No winter ball for Bruce
Busy news day all around the clubhouse, beyond Dick Pole being out as pitching coach.
Jay Bruce has changed his mind about playing winter ball in the Dominican Republic. Bruce has batted .316 (12-for-38) with four homers and 16 RBIs since returning from a fractured right wrist, but said that had little to do with the decision.
“I didn’t think I would get back and get this much playing time,” Bruce said. I don’t feel like winter ball would benefit me.”
Bruce, who was saying as recently as last week he would head to the Dominican for a month in late November, entered the night with 378 plate appearances and batting .220 with 22 homers and 57 RBIs. He’s played 15 games with nine starts after his activation from the eight-week stint on the DL.
“It has to do with feeling comfortable,” Bruce said. “It definitely helps that I’m having quality at-bats, playing a lot and getting that done. I’ve gotten some considerable at-bats since I got back.”
If you were wondering why reliever Arthur Rhodes hasn’t pitched since Sept. 22, there is a reason. Rhodes has a broken big left toe, Dusty Baker said. Apparently it happened way back on Sept. 4 in Atlanta when Rhodes jumped for a ball during batting practice.
“We didn’t want to take chance of him doing something mechanically different and hurting his arm,” Baker said.
Amazingly, Rhodes has pitched eight times since the injury — including on Sept. 4.
Edinson Volquez watched batting practice and is still unable to pick up a baseball. But he was pretty pleased with his progress from Tommy John surgery on his right elbow.
“It’s unbelievable the way I feel,” Volquez said. “Eight weeks later, I feel like nothing happened. I feel normal. I feel like can pitch right now but I have to wait.”
Volquez isn’t expected to pitch for the Reds again until around the All-Star break next season.
After the season, Volquez planned to remain in Cincinnati for four weeks and workout at Dr. Tim Kremchek’s clinic. After that, he will continue to rehab as the Reds academy in the Dominican Republic.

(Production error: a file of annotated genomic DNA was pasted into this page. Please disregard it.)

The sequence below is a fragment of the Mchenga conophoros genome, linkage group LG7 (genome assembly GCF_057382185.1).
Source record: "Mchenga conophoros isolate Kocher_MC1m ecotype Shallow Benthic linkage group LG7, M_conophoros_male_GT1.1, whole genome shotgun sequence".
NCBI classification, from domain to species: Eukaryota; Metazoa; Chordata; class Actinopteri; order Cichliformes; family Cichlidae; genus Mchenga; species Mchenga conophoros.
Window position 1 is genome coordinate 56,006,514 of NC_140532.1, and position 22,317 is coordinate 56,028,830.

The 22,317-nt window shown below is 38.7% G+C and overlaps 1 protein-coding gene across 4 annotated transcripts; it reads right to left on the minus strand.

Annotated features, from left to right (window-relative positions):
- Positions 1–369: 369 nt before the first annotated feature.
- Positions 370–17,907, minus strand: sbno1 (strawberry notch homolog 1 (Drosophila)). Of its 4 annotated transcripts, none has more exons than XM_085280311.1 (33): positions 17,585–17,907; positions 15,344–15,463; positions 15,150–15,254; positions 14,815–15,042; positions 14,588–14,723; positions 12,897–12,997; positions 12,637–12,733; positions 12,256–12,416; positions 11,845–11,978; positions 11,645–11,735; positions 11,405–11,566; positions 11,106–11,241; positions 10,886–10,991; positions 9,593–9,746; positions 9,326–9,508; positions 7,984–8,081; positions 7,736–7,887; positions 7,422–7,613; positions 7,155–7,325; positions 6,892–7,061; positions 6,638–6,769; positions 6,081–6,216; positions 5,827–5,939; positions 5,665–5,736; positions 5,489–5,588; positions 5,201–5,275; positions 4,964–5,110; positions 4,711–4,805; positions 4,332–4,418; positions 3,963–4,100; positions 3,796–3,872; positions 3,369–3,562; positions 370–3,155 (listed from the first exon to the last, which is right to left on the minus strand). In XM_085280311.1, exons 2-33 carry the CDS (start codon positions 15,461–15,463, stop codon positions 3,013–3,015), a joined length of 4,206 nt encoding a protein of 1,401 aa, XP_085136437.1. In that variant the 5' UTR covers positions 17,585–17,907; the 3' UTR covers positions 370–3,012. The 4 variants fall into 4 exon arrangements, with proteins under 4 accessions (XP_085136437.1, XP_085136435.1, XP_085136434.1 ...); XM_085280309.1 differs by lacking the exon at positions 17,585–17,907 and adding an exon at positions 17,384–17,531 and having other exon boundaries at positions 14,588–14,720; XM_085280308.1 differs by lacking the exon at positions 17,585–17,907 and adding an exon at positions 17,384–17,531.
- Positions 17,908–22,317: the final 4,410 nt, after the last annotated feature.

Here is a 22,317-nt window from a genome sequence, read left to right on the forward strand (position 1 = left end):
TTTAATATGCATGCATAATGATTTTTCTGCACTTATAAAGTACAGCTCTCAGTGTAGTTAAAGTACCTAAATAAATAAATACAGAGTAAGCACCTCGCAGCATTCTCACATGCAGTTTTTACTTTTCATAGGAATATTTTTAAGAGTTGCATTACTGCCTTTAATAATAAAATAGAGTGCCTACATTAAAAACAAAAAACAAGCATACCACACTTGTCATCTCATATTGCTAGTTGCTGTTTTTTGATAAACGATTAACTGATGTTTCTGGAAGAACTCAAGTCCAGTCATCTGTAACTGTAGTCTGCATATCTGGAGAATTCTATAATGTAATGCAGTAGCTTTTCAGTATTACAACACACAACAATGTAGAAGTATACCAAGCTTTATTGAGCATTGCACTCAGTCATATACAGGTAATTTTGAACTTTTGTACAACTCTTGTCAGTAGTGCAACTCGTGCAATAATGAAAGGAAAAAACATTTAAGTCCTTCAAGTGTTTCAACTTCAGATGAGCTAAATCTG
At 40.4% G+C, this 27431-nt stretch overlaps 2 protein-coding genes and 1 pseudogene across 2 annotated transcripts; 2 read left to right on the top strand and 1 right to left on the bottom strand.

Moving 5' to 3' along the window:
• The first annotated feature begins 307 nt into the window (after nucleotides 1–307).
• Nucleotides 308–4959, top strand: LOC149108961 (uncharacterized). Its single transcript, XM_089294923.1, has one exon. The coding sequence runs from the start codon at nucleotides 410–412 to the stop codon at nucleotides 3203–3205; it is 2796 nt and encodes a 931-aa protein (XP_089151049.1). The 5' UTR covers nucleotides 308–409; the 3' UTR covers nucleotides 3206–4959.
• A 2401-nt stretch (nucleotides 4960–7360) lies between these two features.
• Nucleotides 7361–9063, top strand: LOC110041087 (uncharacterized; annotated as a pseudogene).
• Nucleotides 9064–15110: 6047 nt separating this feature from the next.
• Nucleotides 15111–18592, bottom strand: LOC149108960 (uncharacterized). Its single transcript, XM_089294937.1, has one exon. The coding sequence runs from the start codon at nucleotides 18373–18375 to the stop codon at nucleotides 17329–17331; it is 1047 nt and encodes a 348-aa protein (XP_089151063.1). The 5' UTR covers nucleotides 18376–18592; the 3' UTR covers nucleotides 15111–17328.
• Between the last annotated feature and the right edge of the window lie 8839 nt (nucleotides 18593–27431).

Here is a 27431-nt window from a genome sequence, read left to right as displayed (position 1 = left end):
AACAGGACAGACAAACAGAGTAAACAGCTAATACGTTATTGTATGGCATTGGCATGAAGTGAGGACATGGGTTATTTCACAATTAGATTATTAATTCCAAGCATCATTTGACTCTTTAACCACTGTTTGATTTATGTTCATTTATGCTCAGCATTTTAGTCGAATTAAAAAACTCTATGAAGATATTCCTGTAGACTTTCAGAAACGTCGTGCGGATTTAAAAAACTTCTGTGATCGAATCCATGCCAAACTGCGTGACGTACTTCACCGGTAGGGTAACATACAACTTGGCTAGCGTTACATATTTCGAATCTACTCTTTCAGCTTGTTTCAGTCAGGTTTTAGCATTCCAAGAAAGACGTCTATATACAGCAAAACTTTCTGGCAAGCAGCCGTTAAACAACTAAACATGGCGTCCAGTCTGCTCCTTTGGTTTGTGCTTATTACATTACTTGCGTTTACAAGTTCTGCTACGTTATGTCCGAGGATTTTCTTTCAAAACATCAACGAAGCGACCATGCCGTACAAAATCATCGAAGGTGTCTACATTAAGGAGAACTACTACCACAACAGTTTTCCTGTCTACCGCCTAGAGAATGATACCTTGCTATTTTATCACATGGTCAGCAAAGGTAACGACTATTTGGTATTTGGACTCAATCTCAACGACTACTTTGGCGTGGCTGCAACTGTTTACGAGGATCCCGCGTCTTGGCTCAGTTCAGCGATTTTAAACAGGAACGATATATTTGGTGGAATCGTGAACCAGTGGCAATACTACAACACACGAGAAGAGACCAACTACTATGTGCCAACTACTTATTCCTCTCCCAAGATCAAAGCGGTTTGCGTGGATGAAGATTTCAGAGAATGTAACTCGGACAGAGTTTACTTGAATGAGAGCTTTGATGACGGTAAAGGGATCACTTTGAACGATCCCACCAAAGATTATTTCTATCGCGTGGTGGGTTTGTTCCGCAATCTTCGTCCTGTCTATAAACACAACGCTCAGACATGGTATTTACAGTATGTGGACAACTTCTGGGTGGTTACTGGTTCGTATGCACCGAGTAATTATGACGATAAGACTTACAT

Baker and Walt Jocketty were asked about the chances for Paul Janish to be the starting shortstop next season. Neither committed to naming him the main man now but he seems to be in the running, especially if a better hitting shortstop can be found.
“I haven’t really come up with a definitive decision yet,” Baker said. “He’s shown signs of improvement, big time. We know he can play shortstop. The fact he has 20 doubles, that’s very impressive in a short period of time. Now if we can contiunue that but also try to get osme of the others in between. He’s working on it – staying out of the air, going the other way. He experimented with a heavier bat and chjoking up. He’s a bright young man and he and we will help him figure out how to be better.”
“I think he’s shown a lot of improvement,” Jocketty said. “A lot depends on our total offense. If we can pick up the offense in the other positions, maybe we can sacrifice a little bit more at short for the better defense. But we’d like to see him keep impreoving with offense.
“Our defense has always been strong on the right side. Now with Scott [Rolen] and Janish, it’s very strong on the left side. I think the pitchers like that a lot.”
Jocketty’s comment is pretty much what I thought would be a factor. To me — if the offense improves, especially at the leadoff spot, Janish has a superb chance of being the Opening Day shortstop in 2010. But that means Willy Taveras can’t be the main center fielder and leadoff man next year. Jay Bruce has to take a step forward. You can’t have two or three guys hitting in the .220 or less range. If Ryan Hanigan can show a tad more offense or Ramon Hernandez is brought back, that would help Janish’s cause too.
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